Monday I attended an economic development event by Enzyvant who announced that they will be headquartered in Cary and will refit a manufacturing facility in Morrisville to develop an in-house regenerative medicine. Regenerative medicines seek to replace tissue or organs that have been damaged by disease, trauma, or congenital issues. Enzyvant is a company that treats rare diseases in children. Their manufacturing facility is expected to be completed during the second half of 2024. Once completed the facility will provide the size, flexibility, and processing capability to serve the company’s commercial and clinical research needs for regenerative medicines.
At this event I provided remarks on behalf of the elected officials which included the Morrisville Mayor and several Morrisville council members. Other speakers included several individuals associated with Enzyvant.
During my visit I learned about one of their drugs recently approved that saves lives of children born without a thymus, which could cause profound immunodeficiency, vulnerability to potentially fatal infections and life-threatening immune dysregulation. To put it simply, without a thymus you have no immune system and can die from a cold. This drug is individualized, made in roughly two weeks, and then put inside the patient. The patient should then be protected for the rest of their lives. I am so proud that Enzyvant, a company that literally saves lives, is headquartered in Cary.
Town Manager One-on-One
Monday evening the town manager and I met virtually. Topics included the new Parks Director, the council appointment process, the future redevelopment of town hall campus, the future parking deck next to the Rogers, the downtown Christmas tree (which may be dying), and the downtown park.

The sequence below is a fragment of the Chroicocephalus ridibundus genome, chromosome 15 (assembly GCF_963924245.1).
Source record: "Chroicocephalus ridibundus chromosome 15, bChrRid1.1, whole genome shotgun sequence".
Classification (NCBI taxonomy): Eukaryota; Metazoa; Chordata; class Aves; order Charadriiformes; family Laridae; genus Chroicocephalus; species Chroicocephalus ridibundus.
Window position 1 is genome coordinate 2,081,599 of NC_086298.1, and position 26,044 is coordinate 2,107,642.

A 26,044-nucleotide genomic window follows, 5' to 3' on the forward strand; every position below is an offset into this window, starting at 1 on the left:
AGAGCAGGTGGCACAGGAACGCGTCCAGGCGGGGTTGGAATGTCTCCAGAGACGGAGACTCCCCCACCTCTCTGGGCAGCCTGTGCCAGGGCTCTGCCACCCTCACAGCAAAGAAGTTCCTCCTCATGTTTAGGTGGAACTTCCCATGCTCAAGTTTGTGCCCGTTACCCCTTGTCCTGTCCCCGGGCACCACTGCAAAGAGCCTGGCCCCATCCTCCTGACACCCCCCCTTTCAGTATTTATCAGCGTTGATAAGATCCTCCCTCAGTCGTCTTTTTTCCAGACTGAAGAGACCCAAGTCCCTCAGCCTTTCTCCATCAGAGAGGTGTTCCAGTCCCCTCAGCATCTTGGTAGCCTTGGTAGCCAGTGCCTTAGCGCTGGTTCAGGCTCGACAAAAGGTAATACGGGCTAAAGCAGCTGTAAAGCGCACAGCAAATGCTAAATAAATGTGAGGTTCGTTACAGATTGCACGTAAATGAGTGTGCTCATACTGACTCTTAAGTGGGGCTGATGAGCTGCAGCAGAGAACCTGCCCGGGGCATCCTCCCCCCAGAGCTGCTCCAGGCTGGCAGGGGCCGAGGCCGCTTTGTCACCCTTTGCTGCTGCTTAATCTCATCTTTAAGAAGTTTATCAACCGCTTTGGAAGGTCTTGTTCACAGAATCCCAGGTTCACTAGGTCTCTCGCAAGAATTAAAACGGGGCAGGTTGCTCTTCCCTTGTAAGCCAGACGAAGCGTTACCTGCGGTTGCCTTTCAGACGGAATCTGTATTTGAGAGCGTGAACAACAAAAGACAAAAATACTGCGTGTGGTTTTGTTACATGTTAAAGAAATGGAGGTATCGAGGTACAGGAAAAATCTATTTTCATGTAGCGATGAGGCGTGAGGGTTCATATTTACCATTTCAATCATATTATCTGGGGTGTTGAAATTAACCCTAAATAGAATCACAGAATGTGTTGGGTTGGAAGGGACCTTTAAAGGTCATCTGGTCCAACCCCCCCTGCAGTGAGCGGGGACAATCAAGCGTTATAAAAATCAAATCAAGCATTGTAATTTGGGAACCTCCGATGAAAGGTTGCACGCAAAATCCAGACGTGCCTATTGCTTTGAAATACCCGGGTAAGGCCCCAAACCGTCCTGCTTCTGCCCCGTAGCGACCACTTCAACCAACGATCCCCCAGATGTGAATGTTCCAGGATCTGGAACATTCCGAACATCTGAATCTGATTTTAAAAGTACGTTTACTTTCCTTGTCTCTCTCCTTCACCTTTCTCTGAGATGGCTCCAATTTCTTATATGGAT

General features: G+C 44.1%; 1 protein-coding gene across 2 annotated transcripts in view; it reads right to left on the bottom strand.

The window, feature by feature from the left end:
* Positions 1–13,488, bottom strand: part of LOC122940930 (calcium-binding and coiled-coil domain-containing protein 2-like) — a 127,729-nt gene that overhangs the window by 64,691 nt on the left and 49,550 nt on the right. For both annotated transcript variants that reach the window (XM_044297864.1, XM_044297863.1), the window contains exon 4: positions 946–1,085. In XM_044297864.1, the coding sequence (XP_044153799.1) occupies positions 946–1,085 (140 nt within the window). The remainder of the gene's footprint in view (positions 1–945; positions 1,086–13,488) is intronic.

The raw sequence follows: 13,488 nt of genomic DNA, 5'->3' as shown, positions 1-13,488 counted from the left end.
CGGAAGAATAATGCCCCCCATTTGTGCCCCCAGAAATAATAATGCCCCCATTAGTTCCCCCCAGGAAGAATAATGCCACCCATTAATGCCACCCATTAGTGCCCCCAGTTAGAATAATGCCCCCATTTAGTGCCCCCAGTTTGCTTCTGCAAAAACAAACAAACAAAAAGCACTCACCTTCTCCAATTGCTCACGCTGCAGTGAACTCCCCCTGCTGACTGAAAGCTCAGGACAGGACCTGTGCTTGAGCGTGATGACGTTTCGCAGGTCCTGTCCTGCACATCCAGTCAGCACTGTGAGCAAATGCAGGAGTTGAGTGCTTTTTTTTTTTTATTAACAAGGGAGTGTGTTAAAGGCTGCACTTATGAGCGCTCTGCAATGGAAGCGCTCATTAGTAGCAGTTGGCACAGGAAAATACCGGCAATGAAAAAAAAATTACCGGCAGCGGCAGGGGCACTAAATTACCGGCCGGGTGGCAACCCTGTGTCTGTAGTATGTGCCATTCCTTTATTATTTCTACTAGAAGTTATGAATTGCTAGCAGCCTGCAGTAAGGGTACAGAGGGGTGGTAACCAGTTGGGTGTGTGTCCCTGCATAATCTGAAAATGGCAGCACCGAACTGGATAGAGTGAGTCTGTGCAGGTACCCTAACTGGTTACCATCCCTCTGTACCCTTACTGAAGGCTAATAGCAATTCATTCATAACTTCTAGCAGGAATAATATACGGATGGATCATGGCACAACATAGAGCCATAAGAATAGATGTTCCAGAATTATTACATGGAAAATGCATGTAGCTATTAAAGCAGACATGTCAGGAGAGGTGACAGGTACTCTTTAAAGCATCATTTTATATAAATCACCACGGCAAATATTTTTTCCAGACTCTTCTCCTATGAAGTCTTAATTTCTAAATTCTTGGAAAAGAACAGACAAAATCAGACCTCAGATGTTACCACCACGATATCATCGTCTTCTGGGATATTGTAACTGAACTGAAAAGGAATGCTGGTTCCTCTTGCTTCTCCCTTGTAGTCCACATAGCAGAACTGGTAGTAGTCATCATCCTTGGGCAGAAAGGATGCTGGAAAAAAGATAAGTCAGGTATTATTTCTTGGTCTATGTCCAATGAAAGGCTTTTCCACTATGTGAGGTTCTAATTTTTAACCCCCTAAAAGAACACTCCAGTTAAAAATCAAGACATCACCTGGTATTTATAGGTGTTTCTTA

Atlantic Tire Championships Board Meeting
Tuesday night I attended a meeting of the Atlantic Tire Championship board. We had two guest speakers, Kelly Gaines, the Executive Director of the NC Tennis Association and Doug McRainey, head of special parks projects including the tennis center expansion. Kelly provided information about running the Winston Salem Open while Doug provided information about the tennis center expansion. Afterwards the board reviewed the numbers for this past tournament and set meetings for the coming year. One interesting stat for this year was that attendance increased 58%.
Passing of Bob Matheny Former Zebulon Mayor
Tuesday I was notified that Bob Matheny, former mayor of Zebulon for 28 years had passed. He served in many roles including the President of the NC League of Municipalities. More than anything else he was a great guy and a friend. A person that I looked up to. I, along with many others, will miss him.
First Responders Breakfast
Wednesday morning I joined council members Liu and Johnson at the First Responders breakfast. Our keynote speaker was Cary resident Marjorie K. Eastman, author, veteran, and former candidate for U.S. Senate. Her address was very fitting for the Police, Fire, EMS, and Veterans in attendance. We appreciate her service and for her words to our heroes.
Economic Development Committee Meeting
Wednesday I participated in a meeting of Cary’s EDC (Economic Development Committee). The committee was recently expanded to include three new members. Each of the new members told a little bit about themselves and their experience. Cary is blessed to have EDC members with extensive corporate backgrounds.
The town manager reported on how the EDC might change to provide feedback on more business decisions. He recommended a half day meeting to flesh out ideas sometime in January.
Next the President of the Cary Chamber provided updates on the town’s economic activity for the last quarter. Here is a summary:
- MetLife is recruiting for 400 positions in software engineering, data science, cyber security, and service operations.
- Current pipeline includes 500 jobs and $1.4 Billion in Capital Investment potential
- Enzyvant announced 80 jobs in life science
- Development firm has planned to build of around 162,000 sq ft, of industrial space. It can be 2 buildings, or one large building. This developer is targeting late January 2023 to begin their grading and infrastructure work for their site.
- Another industrial build is near the airport. The tract is 142 acres and has 700,000 sq ft. The project is estimated to have their site plan approved in the next 4 to 6 months.